July 5, 2004
"The land must not be sold permanently, because the
land is mine and you are but aliens and my tenants"
(Vayikra / Leviticus 25:23).
Recently I was trying to understand some of the root
causes of problems between people groups. My primary
concern had to do with the effects of these root
issues upon people of faith – especially among those
who believe in the God of the Scriptures. While there
are those who attest that Believers are somehow immune
to the negative influences of society, the fact is the
destructive forces at work among the general
population are experienced just as much among
religious and spiritually-minded people. Maybe we
should be immune to the sins of those around us, but
we are not.
The reason why we might fool ourselves into thinking
that we are morally superior to the general population
is that we claim to affirm a higher standard of
morality than that of the general population. We think
that if we say we believe the Bible, then the values
of the Bible will automatically work their way into
and through our lives. But it is not our assertions of
faith and the recitation of creeds that make a
difference in our lives. It is living out the
principles we affirm that causes us to be different.
Sometimes the difference that is seen by others is a
superficial one. Our general commitment of faith may
motivate us to not use bad language and stay away from
certain forms of entertainment, but never fully
integrate into our personal relationships or business
When we allow the truths of Scripture to speak to the
fundamental issues of life, allowing God to address
our root issues, then the foundations of who we are
will be transformed and our lives will begin to
reflect the reality we claim to uphold.
One of those foundational issues has to do with
possessions. Much of human conflict on both the
personal and international realms relates to things.
Wanting what we do not have and preserving what we
already have makes up a very high percentage of our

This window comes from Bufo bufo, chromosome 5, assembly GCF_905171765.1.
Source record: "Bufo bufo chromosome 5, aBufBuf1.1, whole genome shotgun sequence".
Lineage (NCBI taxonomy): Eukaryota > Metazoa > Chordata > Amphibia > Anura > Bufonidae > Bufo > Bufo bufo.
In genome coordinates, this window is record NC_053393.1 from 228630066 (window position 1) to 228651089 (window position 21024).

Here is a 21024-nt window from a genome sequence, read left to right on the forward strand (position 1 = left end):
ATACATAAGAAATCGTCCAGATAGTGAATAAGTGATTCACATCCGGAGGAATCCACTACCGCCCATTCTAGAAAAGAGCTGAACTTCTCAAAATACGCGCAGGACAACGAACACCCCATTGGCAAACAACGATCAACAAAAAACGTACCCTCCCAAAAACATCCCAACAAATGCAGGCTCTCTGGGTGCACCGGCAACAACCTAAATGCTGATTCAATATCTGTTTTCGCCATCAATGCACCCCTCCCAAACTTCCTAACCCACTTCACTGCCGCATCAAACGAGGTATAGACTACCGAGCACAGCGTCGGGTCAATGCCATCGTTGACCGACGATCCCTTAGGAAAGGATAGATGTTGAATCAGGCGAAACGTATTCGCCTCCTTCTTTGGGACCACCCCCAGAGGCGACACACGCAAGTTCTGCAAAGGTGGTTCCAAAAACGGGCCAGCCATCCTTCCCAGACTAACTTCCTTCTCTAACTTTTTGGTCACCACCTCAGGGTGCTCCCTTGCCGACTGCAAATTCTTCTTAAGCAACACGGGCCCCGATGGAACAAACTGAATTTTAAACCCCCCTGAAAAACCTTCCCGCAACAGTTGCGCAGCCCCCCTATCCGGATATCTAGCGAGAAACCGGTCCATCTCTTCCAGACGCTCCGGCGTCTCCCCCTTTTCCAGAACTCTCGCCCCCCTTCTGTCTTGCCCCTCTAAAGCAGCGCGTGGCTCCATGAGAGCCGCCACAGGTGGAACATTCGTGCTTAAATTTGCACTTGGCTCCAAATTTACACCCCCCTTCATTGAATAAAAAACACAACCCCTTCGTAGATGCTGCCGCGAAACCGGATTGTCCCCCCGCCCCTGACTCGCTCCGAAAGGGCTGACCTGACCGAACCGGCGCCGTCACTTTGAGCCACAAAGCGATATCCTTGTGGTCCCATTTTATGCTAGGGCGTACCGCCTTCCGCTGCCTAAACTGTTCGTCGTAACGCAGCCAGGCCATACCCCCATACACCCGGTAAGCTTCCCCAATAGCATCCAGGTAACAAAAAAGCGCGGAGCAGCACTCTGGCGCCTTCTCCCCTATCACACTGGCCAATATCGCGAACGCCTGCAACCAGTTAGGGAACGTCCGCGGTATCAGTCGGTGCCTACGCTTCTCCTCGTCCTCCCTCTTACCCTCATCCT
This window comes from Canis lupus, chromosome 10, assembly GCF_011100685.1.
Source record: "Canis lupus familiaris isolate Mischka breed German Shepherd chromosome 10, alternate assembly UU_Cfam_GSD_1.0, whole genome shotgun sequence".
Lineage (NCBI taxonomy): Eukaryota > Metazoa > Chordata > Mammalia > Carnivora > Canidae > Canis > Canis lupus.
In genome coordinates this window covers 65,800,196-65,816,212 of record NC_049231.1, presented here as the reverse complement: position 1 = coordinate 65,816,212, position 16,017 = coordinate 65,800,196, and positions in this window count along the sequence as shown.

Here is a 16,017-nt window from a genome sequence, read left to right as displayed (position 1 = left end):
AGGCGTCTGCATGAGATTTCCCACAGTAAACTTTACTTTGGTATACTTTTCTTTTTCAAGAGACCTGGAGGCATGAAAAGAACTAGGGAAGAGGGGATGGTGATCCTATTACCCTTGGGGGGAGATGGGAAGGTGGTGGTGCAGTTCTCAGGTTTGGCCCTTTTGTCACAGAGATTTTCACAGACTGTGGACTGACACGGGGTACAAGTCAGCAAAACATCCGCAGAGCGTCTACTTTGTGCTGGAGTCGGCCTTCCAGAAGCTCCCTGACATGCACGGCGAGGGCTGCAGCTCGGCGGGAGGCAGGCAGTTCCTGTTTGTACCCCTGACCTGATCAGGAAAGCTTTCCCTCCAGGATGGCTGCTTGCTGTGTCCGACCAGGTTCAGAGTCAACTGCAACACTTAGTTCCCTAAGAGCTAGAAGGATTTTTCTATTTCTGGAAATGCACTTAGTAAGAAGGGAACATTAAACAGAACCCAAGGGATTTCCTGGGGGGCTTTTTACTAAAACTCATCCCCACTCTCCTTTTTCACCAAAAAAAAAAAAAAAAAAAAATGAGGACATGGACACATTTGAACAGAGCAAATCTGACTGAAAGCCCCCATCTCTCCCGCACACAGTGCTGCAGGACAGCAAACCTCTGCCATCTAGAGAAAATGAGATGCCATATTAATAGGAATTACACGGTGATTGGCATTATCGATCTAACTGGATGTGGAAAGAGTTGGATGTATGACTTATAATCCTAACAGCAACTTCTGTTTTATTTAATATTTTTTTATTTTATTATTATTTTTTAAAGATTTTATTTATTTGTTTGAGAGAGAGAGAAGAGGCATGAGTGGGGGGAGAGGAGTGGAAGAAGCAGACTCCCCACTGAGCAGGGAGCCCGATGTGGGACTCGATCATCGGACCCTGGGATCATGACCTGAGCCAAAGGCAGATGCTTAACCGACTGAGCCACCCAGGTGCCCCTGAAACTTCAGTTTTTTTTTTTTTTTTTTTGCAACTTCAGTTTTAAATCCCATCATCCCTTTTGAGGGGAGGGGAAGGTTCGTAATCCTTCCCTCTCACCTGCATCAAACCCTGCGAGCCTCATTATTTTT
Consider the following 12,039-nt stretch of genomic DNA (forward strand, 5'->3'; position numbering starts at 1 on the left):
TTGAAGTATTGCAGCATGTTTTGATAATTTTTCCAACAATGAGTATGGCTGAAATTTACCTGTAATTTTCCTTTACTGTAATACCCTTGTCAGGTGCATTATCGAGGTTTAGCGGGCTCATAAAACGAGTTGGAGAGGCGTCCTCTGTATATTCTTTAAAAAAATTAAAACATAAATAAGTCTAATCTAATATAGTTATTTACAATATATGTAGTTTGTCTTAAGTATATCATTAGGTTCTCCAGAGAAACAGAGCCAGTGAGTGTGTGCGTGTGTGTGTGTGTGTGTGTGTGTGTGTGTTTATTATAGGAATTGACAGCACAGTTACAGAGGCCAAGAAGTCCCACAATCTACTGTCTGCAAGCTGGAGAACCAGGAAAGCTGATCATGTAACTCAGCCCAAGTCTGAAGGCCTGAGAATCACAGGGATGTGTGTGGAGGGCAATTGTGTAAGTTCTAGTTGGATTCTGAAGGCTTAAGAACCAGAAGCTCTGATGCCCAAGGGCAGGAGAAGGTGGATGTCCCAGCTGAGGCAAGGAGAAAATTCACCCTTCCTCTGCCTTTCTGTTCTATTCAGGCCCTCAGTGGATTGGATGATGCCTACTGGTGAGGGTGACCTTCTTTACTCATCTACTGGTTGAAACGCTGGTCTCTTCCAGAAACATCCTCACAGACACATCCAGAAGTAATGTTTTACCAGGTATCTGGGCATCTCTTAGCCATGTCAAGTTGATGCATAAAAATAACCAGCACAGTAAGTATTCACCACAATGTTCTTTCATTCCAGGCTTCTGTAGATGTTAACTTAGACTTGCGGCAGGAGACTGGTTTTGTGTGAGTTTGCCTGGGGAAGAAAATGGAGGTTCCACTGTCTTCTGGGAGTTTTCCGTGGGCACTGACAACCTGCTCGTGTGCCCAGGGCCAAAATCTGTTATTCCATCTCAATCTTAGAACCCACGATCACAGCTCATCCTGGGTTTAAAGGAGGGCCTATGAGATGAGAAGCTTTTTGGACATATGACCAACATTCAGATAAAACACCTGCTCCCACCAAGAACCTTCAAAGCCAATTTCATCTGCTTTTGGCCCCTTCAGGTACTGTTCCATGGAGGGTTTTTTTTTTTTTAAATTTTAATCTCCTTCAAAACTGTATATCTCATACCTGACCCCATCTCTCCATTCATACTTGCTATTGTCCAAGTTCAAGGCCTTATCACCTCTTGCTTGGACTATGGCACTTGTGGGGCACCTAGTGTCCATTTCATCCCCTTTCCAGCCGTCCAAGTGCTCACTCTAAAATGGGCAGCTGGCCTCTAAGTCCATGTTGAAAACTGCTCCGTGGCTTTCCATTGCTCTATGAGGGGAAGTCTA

energy every day of our lives.
The Bible speaks very clearly to this issue. God's
perspective on how we relate to material things is
very different from how most of us see it. In ancient
Israel, the people were not to see themselves as
owners of the land. God was the owner and they were
only tenants. As a result the land was not to be sold
permanently to others.
It is reasonable to ask if Israel's relationship to
the land is a model for all people in every place at
all times. According to Psalm 24:1, "The earth is the
LORD's, and everything in it, the world, and all who
live in it." The whole earth is God's possession. It
was given to human beings to care for. But instead we
have attempted to take it for ourselves.
Instead of owners, we are to be stewards or caretakers
of the earth and all it produces. How that works out
in terms of the rules and regulations imposed by
governments is one thing, but those of us who claim to
live life from a biblical perspective need to allow
this to get into our hearts.
Paul urged us to live our lives as living sacrifices
(Romans 12:1). This is a concept going back to the
debt Israel owned to God when he freed us from
slavery. We don't belong to ourselves let alone have a
claim on our possessions. We are to handle them with
great care, knowing that they have been put into our
hands by God as part of the fulfillment of his plans
Once we realize that all we have is not our own to do
with as we please, then we will also begin to
understand how we are to share what we have with
others. This attitude will enable us to walk in a new
level brotherhood that we so desperately need.